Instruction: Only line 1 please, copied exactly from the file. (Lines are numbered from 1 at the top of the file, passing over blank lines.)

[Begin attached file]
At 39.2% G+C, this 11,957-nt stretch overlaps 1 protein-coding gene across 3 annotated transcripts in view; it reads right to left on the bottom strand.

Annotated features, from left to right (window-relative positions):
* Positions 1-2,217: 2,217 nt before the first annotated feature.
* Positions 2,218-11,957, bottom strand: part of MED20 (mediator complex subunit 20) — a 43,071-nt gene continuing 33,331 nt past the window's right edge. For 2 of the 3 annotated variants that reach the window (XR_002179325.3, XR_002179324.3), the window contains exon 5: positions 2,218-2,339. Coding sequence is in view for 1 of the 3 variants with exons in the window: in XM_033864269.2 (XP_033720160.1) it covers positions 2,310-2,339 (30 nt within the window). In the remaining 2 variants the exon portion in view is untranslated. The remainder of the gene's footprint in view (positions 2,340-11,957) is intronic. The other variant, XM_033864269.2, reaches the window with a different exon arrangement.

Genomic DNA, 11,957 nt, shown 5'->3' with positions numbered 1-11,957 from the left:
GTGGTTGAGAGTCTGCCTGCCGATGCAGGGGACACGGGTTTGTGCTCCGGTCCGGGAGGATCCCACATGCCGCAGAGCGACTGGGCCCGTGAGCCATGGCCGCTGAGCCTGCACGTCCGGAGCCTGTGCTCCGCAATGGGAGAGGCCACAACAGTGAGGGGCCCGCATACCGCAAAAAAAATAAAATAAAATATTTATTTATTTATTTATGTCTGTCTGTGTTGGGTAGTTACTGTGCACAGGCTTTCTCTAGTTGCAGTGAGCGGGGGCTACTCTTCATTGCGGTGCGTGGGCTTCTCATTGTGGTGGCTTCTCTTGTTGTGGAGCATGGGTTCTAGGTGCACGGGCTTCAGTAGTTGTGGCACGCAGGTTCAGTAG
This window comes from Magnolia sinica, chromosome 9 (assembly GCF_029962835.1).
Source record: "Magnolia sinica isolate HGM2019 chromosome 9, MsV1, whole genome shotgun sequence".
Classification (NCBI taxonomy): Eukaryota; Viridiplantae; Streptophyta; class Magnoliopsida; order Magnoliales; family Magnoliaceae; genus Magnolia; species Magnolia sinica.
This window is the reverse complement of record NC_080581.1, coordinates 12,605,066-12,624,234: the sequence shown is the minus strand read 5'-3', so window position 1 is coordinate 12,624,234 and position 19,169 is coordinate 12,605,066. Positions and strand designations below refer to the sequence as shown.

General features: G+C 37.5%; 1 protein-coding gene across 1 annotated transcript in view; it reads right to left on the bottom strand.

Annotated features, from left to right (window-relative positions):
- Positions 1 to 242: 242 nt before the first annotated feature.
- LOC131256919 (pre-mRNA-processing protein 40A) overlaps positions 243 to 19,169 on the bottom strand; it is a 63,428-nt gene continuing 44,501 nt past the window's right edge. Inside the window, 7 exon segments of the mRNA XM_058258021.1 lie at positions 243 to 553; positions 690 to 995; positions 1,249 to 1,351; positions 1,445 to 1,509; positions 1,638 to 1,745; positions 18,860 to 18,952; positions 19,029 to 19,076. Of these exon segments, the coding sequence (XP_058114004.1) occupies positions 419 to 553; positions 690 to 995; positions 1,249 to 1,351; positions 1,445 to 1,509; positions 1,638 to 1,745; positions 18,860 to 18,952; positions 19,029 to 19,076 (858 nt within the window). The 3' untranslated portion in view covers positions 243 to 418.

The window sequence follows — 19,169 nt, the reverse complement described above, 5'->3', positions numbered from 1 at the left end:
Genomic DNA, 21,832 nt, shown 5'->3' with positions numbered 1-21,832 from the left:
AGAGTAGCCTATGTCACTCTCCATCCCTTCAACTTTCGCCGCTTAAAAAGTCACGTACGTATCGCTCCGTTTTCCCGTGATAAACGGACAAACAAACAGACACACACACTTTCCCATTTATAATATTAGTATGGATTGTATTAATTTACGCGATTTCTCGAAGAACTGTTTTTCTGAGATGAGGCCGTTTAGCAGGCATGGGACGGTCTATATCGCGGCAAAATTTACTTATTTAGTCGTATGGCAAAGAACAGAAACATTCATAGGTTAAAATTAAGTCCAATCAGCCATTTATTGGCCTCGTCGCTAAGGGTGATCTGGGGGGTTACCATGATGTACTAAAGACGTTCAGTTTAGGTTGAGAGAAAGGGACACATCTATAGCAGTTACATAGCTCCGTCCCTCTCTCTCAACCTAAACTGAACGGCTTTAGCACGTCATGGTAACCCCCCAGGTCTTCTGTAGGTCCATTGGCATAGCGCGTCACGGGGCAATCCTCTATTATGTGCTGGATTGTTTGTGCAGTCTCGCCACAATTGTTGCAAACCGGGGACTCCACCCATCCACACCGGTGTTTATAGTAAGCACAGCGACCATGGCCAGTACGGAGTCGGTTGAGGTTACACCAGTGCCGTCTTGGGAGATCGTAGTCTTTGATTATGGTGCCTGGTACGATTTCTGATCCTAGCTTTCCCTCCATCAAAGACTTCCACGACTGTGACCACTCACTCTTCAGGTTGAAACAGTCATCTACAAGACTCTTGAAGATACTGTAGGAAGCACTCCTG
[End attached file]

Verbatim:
At 39.2% G+C, this 11,957-nt stretch overlaps 1 protein-coding gene across 3 annotated transcripts in view; it reads right to left on the bottom strand.